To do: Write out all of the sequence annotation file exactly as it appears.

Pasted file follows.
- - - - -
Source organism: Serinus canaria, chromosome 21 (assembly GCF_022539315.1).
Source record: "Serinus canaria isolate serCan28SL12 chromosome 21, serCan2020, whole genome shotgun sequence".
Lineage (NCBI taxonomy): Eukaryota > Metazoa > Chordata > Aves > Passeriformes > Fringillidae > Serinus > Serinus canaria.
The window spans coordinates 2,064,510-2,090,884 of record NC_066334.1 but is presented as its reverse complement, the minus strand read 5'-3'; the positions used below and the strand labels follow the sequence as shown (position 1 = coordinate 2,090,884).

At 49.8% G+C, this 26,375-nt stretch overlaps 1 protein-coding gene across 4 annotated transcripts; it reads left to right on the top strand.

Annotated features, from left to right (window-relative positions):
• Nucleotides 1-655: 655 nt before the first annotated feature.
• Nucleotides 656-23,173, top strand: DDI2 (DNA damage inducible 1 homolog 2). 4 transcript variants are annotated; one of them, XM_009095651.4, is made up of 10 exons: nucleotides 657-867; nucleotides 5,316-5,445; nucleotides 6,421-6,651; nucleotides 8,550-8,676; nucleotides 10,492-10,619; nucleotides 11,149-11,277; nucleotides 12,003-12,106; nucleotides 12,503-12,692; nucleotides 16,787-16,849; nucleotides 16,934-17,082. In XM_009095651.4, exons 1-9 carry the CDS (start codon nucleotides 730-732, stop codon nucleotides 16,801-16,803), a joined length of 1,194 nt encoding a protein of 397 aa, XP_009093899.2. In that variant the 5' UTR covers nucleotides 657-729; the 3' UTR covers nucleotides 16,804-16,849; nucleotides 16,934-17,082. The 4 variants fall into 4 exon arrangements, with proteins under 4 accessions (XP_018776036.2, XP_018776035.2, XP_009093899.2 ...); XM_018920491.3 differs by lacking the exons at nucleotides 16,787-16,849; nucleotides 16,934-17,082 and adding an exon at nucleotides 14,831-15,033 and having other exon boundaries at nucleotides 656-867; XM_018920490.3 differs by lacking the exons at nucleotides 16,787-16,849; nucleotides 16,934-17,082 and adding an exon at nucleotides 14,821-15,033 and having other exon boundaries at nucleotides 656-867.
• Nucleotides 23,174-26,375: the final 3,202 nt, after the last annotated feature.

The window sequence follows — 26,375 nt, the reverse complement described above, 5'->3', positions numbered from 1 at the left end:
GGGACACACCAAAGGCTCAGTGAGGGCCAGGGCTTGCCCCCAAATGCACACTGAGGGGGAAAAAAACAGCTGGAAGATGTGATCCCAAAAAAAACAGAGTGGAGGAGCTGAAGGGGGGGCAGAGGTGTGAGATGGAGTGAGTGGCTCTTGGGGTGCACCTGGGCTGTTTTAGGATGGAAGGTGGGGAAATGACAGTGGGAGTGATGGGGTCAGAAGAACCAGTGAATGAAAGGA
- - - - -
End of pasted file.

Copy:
Source organism: Serinus canaria, chromosome 21 (assembly GCF_022539315.1).
Source record: "Serinus canaria isolate serCan28SL12 chromosome 21, serCan2020, whole genome shotgun sequence".
Lineage (NCBI taxonomy): Eukaryota > Metazoa > Chordata > Aves > Passeriformes > Fringillidae > Serinus > Serinus canaria.
The window spans coordinates 2,064,510-2,090,884 of record NC_066334.1 but is presented as its reverse complement, the minus strand read 5'-3'; the positions used below and the strand labels follow the sequence as shown (position 1 = coordinate 2,090,884).

At 49.8% G+C, this 26,375-nt stretch overlaps 1 protein-coding gene across 4 annotated transcripts; it reads left to right on the top strand.

Annotated features, from left to right (window-relative positions):
• Nucleotides 1-655: 655 nt before the first annotated feature.
• Nucleotides 656-23,173, top strand: DDI2 (DNA damage inducible 1 homolog 2). 4 transcript variants are annotated; one of them, XM_009095651.4, is made up of 10 exons: nucleotides 657-867; nucleotides 5,316-5,445; nucleotides 6,421-6,651; nucleotides 8,550-8,676; nucleotides 10,492-10,619; nucleotides 11,149-11,277; nucleotides 12,003-12,106; nucleotides 12,503-12,692; nucleotides 16,787-16,849; nucleotides 16,934-17,082. In XM_009095651.4, exons 1-9 carry the CDS (start codon nucleotides 730-732, stop codon nucleotides 16,801-16,803), a joined length of 1,194 nt encoding a protein of 397 aa, XP_009093899.2. In that variant the 5' UTR covers nucleotides 657-729; the 3' UTR covers nucleotides 16,804-16,849; nucleotides 16,934-17,082. The 4 variants fall into 4 exon arrangements, with proteins under 4 accessions (XP_018776036.2, XP_018776035.2, XP_009093899.2 ...); XM_018920491.3 differs by lacking the exons at nucleotides 16,787-16,849; nucleotides 16,934-17,082 and adding an exon at nucleotides 14,831-15,033 and having other exon boundaries at nucleotides 656-867; XM_018920490.3 differs by lacking the exons at nucleotides 16,787-16,849; nucleotides 16,934-17,082 and adding an exon at nucleotides 14,821-15,033 and having other exon boundaries at nucleotides 656-867.
• Nucleotides 23,174-26,375: the final 3,202 nt, after the last annotated feature.

The window sequence follows — 26,375 nt, the reverse complement described above, 5'->3', positions numbered from 1 at the left end:
GGGACACACCAAAGGCTCAGTGAGGGCCAGGGCTTGCCCCCAAATGCACACTGAGGGGGAAAAAAACAGCTGGAAGATGTGATCCCAAAAAAAACAGAGTGGAGGAGCTGAAGGGGGGGCAGAGGTGTGAGATGGAGTGAGTGGCTCTTGGGGTGCACCTGGGCTGTTTTAGGATGGAAGGTGGGGAAATGACAGTGGGAGTGATGGGGTCAGAAGAACCAGTGAATGAAAGGA